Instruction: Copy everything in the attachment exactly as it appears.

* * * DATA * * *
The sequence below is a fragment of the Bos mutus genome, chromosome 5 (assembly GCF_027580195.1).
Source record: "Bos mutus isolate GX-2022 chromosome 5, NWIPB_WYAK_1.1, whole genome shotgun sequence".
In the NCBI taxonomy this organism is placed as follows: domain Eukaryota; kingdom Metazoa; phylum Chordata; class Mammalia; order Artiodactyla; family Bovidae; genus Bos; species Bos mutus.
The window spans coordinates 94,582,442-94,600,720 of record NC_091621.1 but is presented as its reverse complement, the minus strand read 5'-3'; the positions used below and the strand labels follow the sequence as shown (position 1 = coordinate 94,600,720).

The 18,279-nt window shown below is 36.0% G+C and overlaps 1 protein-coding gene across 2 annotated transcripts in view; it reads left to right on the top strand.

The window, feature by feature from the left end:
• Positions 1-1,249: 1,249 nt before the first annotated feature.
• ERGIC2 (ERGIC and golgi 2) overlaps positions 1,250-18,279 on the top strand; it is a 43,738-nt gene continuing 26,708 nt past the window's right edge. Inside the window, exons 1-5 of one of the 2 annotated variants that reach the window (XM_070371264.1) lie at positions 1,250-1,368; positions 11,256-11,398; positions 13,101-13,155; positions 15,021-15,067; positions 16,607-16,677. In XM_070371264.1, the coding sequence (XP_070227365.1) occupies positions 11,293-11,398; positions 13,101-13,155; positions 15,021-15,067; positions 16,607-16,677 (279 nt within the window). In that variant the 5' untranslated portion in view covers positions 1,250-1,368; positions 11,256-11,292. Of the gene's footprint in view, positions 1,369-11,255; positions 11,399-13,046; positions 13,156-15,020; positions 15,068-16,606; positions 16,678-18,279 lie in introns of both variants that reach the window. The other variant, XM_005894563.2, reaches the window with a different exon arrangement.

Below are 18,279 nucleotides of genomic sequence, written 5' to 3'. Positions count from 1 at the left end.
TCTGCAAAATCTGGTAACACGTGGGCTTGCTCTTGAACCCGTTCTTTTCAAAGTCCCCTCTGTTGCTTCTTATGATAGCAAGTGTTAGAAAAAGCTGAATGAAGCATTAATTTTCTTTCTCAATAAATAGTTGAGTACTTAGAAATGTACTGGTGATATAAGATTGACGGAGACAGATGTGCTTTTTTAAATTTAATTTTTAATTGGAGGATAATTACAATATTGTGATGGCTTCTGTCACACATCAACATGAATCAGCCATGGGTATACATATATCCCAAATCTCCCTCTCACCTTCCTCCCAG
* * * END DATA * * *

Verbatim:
The sequence below is a fragment of the Bos mutus genome, chromosome 5 (assembly GCF_027580195.1).
Source record: "Bos mutus isolate GX-2022 chromosome 5, NWIPB_WYAK_1.1, whole genome shotgun sequence".
In the NCBI taxonomy this organism is placed as follows: domain Eukaryota; kingdom Metazoa; phylum Chordata; class Mammalia; order Artiodactyla; family Bovidae; genus Bos; species Bos mutus.
The window spans coordinates 94,582,442-94,600,720 of record NC_091621.1 but is presented as its reverse complement, the minus strand read 5'-3'; the positions used below and the strand labels follow the sequence as shown (position 1 = coordinate 94,600,720).

The 18,279-nt window shown below is 36.0% G+C and overlaps 1 protein-coding gene across 2 annotated transcripts in view; it reads left to right on the top strand.

The window, feature by feature from the left end:
• Positions 1-1,249: 1,249 nt before the first annotated feature.
• ERGIC2 (ERGIC and golgi 2) overlaps positions 1,250-18,279 on the top strand; it is a 43,738-nt gene continuing 26,708 nt past the window's right edge. Inside the window, exons 1-5 of one of the 2 annotated variants that reach the window (XM_070371264.1) lie at positions 1,250-1,368; positions 11,256-11,398; positions 13,101-13,155; positions 15,021-15,067; positions 16,607-16,677. In XM_070371264.1, the coding sequence (XP_070227365.1) occupies positions 11,293-11,398; positions 13,101-13,155; positions 15,021-15,067; positions 16,607-16,677 (279 nt within the window). In that variant the 5' untranslated portion in view covers positions 1,250-1,368; positions 11,256-11,292. Of the gene's footprint in view, positions 1,369-11,255; positions 11,399-13,046; positions 13,156-15,020; positions 15,068-16,606; positions 16,678-18,279 lie in introns of both variants that reach the window. The other variant, XM_005894563.2, reaches the window with a different exon arrangement.

Below are 18,279 nucleotides of genomic sequence, written 5' to 3'. Positions count from 1 at the left end.
TCTGCAAAATCTGGTAACACGTGGGCTTGCTCTTGAACCCGTTCTTTTCAAAGTCCCCTCTGTTGCTTCTTATGATAGCAAGTGTTAGAAAAAGCTGAATGAAGCATTAATTTTCTTTCTCAATAAATAGTTGAGTACTTAGAAATGTACTGGTGATATAAGATTGACGGAGACAGATGTGCTTTTTTAAATTTAATTTTTAATTGGAGGATAATTACAATATTGTGATGGCTTCTGTCACACATCAACATGAATCAGCCATGGGTATACATATATCCCAAATCTCCCTCTCACCTTCCTCCCAG